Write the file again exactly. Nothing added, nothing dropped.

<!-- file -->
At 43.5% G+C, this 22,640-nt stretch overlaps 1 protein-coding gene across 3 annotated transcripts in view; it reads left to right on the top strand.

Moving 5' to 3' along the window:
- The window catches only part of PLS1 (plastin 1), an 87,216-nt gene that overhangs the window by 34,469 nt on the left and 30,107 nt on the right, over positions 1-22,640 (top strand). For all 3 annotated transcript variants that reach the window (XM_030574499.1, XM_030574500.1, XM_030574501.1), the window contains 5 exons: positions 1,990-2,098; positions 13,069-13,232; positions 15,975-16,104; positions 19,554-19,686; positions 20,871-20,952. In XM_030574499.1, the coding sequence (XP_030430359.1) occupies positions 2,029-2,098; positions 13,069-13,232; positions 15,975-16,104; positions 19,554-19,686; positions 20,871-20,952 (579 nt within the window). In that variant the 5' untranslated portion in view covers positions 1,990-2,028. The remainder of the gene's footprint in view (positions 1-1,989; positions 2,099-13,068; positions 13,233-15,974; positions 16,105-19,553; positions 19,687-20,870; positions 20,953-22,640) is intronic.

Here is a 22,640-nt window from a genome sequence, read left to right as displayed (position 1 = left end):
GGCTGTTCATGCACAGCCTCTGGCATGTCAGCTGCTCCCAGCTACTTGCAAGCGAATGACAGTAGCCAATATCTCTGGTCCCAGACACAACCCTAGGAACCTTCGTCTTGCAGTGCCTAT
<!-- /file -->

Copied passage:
At 43.5% G+C, this 22,640-nt stretch overlaps 1 protein-coding gene across 3 annotated transcripts in view; it reads left to right on the top strand.

Moving 5' to 3' along the window:
- The window catches only part of PLS1 (plastin 1), an 87,216-nt gene that overhangs the window by 34,469 nt on the left and 30,107 nt on the right, over positions 1-22,640 (top strand). For all 3 annotated transcript variants that reach the window (XM_030574499.1, XM_030574500.1, XM_030574501.1), the window contains 5 exons: positions 1,990-2,098; positions 13,069-13,232; positions 15,975-16,104; positions 19,554-19,686; positions 20,871-20,952. In XM_030574499.1, the coding sequence (XP_030430359.1) occupies positions 2,029-2,098; positions 13,069-13,232; positions 15,975-16,104; positions 19,554-19,686; positions 20,871-20,952 (579 nt within the window). In that variant the 5' untranslated portion in view covers positions 1,990-2,028. The remainder of the gene's footprint in view (positions 1-1,989; positions 2,099-13,068; positions 13,233-15,974; positions 16,105-19,553; positions 19,687-20,870; positions 20,953-22,640) is intronic.

Here is a 22,640-nt window from a genome sequence, read left to right as displayed (position 1 = left end):
GGCTGTTCATGCACAGCCTCTGGCATGTCAGCTGCTCCCAGCTACTTGCAAGCGAATGACAGTAGCCAATATCTCTGGTCCCAGACACAACCCTAGGAACCTTCGTCTTGCAGTGCCTAT